When the folks at Irish Whiskey Public House invited us in for their first day of brunch, I knew exactly who I’d take as my date—none other than the whiskey-loving, Mighty Pint regular and gorgeous girl-around-town K Street Kate. I’d last seen Kate at the Irish Whiskey opening party the week beforehand—where she told me of her plan to work her way through the restaurant and bar’s whiskey club and snag a trip to Ireland. A go-getter, that one.
The space is decorated by Maggie O’Neill, the designer behind SAX, the burlesque nightclub, and Lincoln, my favorite Logan Circle locale. With plaid, brass, wooden bars and booths, the space is a modern, unique spin on a traditional Irish pub. Oh, and it’s three stories, too.
The boys behind the bar are the owners of neighboring Mighty Pint, a popular spot for Pennsylvania sports fans. Sean McIntosh, an authentically Irish chef with a heavy accent, swoon-worthy smile and a ponytail, is the wunderkind in the kitchen, whipping up pretzel bites and delicious arctic char among other dishes.
As I am the girl who loves both a $16 cocktail at an upscale hotel bar and a PBR at a dive bar, Irish Whiskey Public House is my new go-to, as it appeals to both relaxed and refined clientele with its upscale Irish pub vibe.
As it was the first day of brunch, Chef Sean was popping over to check in and asking for tips from Kate and I.
For starters, we began with strong Irish coffees, served in a glass mug rather than a coffee cup. “Best coffee I’ve had in a while … adding whiskey would have made it even better!” was Kate’s tip.
Then, never shy, we dove right in to the entrees.
Kate ordered the loaded baked potato hash with bacon, scallions, Cabot cheese, two poached eggs and country Irish gravy, which came served in a cast iron put. It was heavy, filled with eggs, cheese, potatoes and gravy—but not a lot of bacon. The dish was very hot, which served to cook the egg more thoroughly while it sat on the table.
For me, the “From the Coast,” two poached eggs on toasted Irish soda bread with smoked salmon and seared potato puffs. With regard to the potato puffs, they are gnocchi … only Irish. Chef Sean came out to inquire about the food, asking, “Aren’t the gnocchi delicious?”
“Don’t you mean the potato puffs?” I replied. “You’ve got to make them Irish somehow!”
For the record, the potato puffs were light, flavorful and delicious—yet different enough to be puffs, rather than gnocchi.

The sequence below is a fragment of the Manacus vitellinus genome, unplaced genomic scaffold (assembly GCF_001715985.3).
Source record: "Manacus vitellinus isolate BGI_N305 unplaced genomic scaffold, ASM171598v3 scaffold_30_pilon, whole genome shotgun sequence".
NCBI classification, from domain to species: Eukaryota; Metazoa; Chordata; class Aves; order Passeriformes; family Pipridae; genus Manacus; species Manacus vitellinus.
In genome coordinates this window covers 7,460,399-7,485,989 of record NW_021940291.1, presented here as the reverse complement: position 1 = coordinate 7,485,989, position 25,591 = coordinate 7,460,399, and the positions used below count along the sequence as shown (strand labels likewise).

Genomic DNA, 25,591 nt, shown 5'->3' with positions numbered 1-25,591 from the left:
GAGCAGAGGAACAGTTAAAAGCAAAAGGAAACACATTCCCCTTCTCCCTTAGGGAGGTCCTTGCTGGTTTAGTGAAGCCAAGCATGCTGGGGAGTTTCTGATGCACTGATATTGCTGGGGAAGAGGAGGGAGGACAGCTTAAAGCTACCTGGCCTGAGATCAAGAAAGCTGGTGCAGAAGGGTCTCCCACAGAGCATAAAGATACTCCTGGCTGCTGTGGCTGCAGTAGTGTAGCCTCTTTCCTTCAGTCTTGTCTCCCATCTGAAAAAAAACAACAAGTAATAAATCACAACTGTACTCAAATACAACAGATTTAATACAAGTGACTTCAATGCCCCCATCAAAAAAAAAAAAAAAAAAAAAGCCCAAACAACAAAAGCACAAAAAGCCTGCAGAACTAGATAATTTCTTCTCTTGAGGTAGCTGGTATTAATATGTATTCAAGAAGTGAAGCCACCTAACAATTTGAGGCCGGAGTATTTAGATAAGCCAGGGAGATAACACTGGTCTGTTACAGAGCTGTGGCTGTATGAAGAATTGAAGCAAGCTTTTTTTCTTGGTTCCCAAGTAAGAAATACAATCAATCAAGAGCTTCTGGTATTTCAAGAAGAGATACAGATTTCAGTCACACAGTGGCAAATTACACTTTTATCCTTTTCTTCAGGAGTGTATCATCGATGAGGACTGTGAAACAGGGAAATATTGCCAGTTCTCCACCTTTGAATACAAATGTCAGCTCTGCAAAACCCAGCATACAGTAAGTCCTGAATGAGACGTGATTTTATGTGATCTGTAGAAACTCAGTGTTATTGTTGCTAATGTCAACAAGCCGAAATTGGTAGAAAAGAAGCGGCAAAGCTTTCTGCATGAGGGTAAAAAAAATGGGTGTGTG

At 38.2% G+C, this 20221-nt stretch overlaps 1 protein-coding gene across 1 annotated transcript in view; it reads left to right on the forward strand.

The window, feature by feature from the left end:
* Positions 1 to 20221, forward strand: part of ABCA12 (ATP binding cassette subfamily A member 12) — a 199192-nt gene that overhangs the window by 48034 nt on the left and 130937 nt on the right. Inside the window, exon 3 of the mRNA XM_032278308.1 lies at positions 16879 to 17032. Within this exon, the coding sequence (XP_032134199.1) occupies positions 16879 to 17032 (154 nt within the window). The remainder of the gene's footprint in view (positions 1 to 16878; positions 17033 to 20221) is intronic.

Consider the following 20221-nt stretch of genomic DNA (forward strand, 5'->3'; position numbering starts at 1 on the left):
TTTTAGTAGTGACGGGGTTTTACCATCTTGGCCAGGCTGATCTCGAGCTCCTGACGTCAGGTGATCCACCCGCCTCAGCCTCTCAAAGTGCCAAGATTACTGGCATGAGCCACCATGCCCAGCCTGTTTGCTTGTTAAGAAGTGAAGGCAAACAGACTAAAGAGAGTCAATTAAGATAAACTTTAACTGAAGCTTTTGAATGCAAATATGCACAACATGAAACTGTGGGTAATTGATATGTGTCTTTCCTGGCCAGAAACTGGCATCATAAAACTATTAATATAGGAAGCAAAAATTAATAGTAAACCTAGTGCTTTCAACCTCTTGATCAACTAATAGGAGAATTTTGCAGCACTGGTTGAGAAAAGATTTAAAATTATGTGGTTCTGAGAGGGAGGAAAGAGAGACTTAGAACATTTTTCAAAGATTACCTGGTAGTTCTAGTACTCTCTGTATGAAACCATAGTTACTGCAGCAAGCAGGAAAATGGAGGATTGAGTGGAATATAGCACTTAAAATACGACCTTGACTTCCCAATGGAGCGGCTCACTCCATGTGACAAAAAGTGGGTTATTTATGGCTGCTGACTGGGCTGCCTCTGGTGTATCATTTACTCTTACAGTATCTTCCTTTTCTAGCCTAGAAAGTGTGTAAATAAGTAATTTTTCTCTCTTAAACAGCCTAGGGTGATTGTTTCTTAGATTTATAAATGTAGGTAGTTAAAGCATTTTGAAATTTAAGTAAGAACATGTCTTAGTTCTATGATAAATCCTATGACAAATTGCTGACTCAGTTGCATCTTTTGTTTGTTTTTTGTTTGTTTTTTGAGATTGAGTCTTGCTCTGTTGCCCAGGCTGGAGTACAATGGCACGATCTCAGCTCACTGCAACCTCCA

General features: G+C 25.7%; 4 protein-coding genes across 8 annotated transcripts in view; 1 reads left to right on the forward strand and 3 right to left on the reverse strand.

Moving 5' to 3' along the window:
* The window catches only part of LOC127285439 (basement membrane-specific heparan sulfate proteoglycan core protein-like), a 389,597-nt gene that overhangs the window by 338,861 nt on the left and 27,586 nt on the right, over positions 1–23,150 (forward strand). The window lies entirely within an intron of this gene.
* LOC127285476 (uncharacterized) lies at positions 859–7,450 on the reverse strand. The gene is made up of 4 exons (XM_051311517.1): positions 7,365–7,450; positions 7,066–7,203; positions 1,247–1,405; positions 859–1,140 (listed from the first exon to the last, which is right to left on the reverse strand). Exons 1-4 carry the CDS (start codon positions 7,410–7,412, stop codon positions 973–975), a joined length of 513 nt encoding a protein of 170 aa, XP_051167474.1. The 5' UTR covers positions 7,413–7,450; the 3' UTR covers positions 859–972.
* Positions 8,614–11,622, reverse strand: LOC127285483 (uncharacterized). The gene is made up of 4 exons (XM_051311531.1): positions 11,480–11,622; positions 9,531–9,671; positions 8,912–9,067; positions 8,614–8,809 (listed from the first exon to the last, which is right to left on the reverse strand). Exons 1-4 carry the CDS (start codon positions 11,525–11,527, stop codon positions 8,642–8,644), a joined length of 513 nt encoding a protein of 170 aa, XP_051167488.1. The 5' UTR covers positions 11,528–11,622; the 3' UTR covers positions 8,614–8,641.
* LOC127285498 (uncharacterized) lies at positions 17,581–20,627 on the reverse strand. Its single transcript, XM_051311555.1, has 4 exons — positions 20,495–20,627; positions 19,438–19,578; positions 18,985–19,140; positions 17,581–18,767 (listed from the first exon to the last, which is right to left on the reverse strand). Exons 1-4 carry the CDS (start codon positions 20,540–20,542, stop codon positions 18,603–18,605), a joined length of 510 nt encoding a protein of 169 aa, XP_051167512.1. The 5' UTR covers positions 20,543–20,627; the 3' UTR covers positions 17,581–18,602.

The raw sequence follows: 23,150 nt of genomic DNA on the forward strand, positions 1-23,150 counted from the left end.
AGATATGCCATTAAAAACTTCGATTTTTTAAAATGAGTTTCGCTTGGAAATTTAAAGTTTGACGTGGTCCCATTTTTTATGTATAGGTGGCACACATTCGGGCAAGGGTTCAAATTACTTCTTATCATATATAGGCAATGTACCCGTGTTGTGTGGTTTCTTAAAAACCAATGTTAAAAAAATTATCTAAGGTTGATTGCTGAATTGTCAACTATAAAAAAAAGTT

My dish was essentially a salmon benedict. The salmon was fresh, the Béarnaise perfection, and the eggs perfectly poached. However, the dish was served on Irish soda bread—traditional bread made with soda and raisins. I’d prefer it with different bread, and, according to my sources, the chef has made the menu adjustment, now serving it with brioche.
Along the way, I gave in and ordered the house-made Bloody Mary, topped with an onion, olive and shrimp. It was so spicy—I love spicy—not too thick, and packed with flavor. The shrimp, pepper and horseradish flavors were strong. It was by far the best Bloody Mary I’ve had in recent memory—this pub definitely knows its cocktails.
We ordered the Irish soda bread French toast, served with house-made Jameson whipped cream and syrup, as “dessert.” Oddly, the French toast came served with latkes, a strange combination. The thick, fluffy French toast could have been battered more heavily with eggs, and topped with more Jameson whipped cream.
The whipped cream was amazing—and I can certainly see it making me tipsy had there been more of it. This is a really unique dish—and worth going back for. Both Kate and I suggested they ditch the latkes, add fruit, and amplify the egginess (that is so a word) and whipped cream on the dish. Such food critics, we girls.
(For the record, you can substitute a side of fruit for anything on the menu).
A handsome gentlemen at the table beside us ordered the eggs veggie—sautéed vegetables and pasteurized eggs baked and served in a cast-iron pot. This looks like a great option for brunch, as it is lighter than what Kate and I ordered.
Additionally, I was drooling over my neighbor’s roasted beet salad, served with fried camembert cheese, shredded cabbage slaw and honey orange vinaigrette. Those of you who follow me on Twitter know I’m on a beet kick—I’ll definitely be back to try it for myself.
Because I was waxing poetic over the pretzel bites from the opening party, Chef Sean sent out a half-batch (in order to prevent Cori Sue and Kate over-carbo-loading). The pretzel bites are fluffy, salted and fried, arriving with a side of spicy honey mustard dipping sauce. This is the snack I would like to have appear in my home for late-night post-bar snacking, as I can literally imagine nothing better.
As for Kate, she says “There is no lighter option on the brunch menu—I know it’s Irish traditional—but for a gal looking to watch her weight, this place would be a tough sell.” Thankfully, neither of us are much for calorie-counting. But, health maniacs should take heed.
The Bitches say: A-. Irish Whiskey Public House has a great ambiance and talented chef that uses fresh ingredients and quality preparation. A few adjustments need to be made to improve their fledgling brunch menu—but we’re thinking they can only move up from there!
Irish Whiskey Public House
1207 19th St. N.W.